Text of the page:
This period would later be referred to by Lemmy as the band’s downfall, since Motörhead found it impossible to follow up its successes. Nonetheless, the band would consistently chart well with its new albums through the ’80s and into the early ’90s. And in 1991, Lemmy achieved as a songwriter what he never could as a performer: a U.S. top 40 hit, courtesy of the 1991 Ozzy Osbourne power ballad “Mama, I’m Coming Home,” co-penned by Kilmister. Motörhead continued to record and tour relentlessly through the 21st century — up through this year’s Bad Magic, the band’s 22nd LP — and also hosted the Motörboat cruise, the so-called Loudest Boat in the World, each of the last two years.

Merely regarding Lemmy through his exploits on record tells only half the story, of course. He was equally legendary for his decades of unapologetic decadence, a consistent diet of booze, drugs, and sex, which the frontman refused to temper as he aged, until his body ultimately denied him the choice. He wasn’t glamorous, and he definitely wasn’t pretty — when SPIN asked him in 2009 why he never got his prominent facial moles removed, he pointed to his face and reasonably inquired “What can you make out of this? What are you going to do?” But he proved that music and attitude were far more crucial to embodying the rock’n’roll lifestyle than looks, and no less a rock authority than Dave Grohl has said: “F**k Elvis and Keith Richards, Lemmy’s the king of rock ‘n’ roll… a living, breathing, drinking and snorting f**king legend. No one else comes close.”

However, long after memories fade of Lemmy’s Cal Ripken-like streak of JD bottle-downing, or the Wilt Chamberlain-like numbers he’s purported to have put up in the bedroom, his legacy will be secure through his timeless songs and the enduring impact his music has had on metal history. Motorhead helped adrenalize the genre in the late ’70s, imbuing it with a punk-like quickness and urgency, paving the way not only for the New Wave of British Heavy Metal that broke out at the turn of the decade, but for countless other speed-based metal subgenres that followed in the decades to come. Songs like “(We Are) The Roadcrew,” “Jailbait,” “Overkill,” “Motörhead” (re-recorded by the band it christened in 1977) and of course “Ace of Spades” remain genre perennials, and Metallica — likely the most successful metal band of all time — once recorded an EP’s worth of Motörhead covers for the B-sides to their “Hero of the Day” single.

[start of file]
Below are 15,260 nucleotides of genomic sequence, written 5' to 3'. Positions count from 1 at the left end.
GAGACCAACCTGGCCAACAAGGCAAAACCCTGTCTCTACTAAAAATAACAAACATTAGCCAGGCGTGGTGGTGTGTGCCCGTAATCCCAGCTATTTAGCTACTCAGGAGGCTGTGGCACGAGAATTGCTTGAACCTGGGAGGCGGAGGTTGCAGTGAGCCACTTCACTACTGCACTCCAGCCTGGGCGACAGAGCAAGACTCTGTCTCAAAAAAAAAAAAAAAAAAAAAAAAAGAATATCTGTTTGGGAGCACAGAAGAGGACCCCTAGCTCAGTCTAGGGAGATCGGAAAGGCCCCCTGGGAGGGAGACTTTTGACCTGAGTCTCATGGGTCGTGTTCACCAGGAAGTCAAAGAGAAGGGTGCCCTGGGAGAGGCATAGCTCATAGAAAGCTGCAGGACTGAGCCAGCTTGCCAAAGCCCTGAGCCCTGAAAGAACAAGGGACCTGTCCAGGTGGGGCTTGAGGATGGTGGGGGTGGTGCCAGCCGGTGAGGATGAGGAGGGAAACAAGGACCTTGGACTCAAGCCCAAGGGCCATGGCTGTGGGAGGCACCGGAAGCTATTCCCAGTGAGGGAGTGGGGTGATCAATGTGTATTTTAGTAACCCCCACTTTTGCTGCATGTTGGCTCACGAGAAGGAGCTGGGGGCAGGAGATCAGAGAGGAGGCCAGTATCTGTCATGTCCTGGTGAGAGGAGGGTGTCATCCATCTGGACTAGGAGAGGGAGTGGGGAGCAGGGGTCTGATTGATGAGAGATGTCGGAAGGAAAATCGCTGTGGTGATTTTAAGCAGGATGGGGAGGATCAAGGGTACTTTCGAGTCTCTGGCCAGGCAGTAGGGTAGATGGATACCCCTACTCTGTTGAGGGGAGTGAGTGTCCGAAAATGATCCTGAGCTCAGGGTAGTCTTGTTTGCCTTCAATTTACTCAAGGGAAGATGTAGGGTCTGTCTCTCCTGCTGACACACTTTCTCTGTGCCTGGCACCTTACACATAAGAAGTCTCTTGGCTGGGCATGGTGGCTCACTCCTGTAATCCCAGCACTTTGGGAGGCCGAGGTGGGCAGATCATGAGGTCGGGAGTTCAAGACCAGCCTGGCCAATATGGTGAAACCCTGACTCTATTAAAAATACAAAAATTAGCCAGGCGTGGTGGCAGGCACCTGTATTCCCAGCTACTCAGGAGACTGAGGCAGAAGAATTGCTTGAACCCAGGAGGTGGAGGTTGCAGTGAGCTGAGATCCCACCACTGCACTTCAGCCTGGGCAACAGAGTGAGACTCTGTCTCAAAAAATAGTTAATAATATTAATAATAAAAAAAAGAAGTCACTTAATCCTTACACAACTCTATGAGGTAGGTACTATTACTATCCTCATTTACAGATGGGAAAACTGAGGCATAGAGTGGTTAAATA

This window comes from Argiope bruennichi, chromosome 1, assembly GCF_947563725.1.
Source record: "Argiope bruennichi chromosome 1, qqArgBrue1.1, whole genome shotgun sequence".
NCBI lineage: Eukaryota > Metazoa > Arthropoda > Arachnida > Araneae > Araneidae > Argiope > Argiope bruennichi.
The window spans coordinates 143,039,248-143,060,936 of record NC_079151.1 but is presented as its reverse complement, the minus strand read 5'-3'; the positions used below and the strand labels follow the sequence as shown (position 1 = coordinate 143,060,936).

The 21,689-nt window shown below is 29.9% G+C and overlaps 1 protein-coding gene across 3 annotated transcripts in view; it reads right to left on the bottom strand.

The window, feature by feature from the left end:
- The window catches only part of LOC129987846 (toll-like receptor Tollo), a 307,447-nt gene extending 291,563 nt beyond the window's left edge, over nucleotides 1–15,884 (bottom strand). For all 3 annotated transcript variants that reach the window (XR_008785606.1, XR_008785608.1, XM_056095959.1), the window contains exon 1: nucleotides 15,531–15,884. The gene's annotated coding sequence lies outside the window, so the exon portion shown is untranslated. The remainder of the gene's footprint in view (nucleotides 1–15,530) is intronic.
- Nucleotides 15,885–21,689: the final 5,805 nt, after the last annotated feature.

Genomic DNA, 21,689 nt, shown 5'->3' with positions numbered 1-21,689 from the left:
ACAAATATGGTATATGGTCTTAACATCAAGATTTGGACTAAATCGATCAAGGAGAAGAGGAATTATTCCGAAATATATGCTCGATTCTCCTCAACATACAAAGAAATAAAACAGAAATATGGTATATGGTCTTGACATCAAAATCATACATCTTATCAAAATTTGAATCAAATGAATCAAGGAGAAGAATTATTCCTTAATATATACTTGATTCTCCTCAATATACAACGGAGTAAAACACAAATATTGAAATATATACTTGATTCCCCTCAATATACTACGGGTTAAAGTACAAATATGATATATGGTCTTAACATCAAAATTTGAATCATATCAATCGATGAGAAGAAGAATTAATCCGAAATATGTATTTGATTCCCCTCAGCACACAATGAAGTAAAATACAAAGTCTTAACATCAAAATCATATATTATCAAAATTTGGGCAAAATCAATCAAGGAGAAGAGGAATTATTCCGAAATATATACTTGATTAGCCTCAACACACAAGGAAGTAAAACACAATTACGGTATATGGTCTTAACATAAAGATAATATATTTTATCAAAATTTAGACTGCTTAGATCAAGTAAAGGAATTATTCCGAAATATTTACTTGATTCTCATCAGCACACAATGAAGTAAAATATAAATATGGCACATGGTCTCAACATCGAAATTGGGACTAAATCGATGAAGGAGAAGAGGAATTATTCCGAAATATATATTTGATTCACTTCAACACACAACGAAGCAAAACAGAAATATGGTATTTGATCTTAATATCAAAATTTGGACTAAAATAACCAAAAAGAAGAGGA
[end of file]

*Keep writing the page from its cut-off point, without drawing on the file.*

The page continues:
Despite all this, Lemmy forever insisted that Motörhead should not be considered a metal band — rather, simply a rock’n’roll band. And really, it makes sense — though they chugged harder and faster than any of their band contemporaries, with a sound so massive and aggressive it almost had to be metal, when you boiled the group down to their essence, they were a power trio with an outlaw mentality who mostly just wanted to raise hell. They were far closer to ZZ Top in ethos than Iron Maiden. Hell, Lemmy probably had way more Johnny Cash in him than Rob Halford.

Regardless of how you thought his music best categorized, the loss of Lemmy is an enormous one to the rock world — perhaps doubly so with classic-era drummer Phil Taylor also having died earlier this year. In the end, fans can take solace in the fact that Motörhead was able to survive long enough to embody the “Live Fast, Die Old” spirit that titled a mid-’00s British TV documentary about the band, with Lemmy in particular evading the Reaper on countless occasions where a mere mortal would undoubtedly have succumbed. And if death happened to get the better of him this once, that’s all just part of the plan — as Lemmy’s insisted to us so many times over the last 35 years, he don’t want to live forever.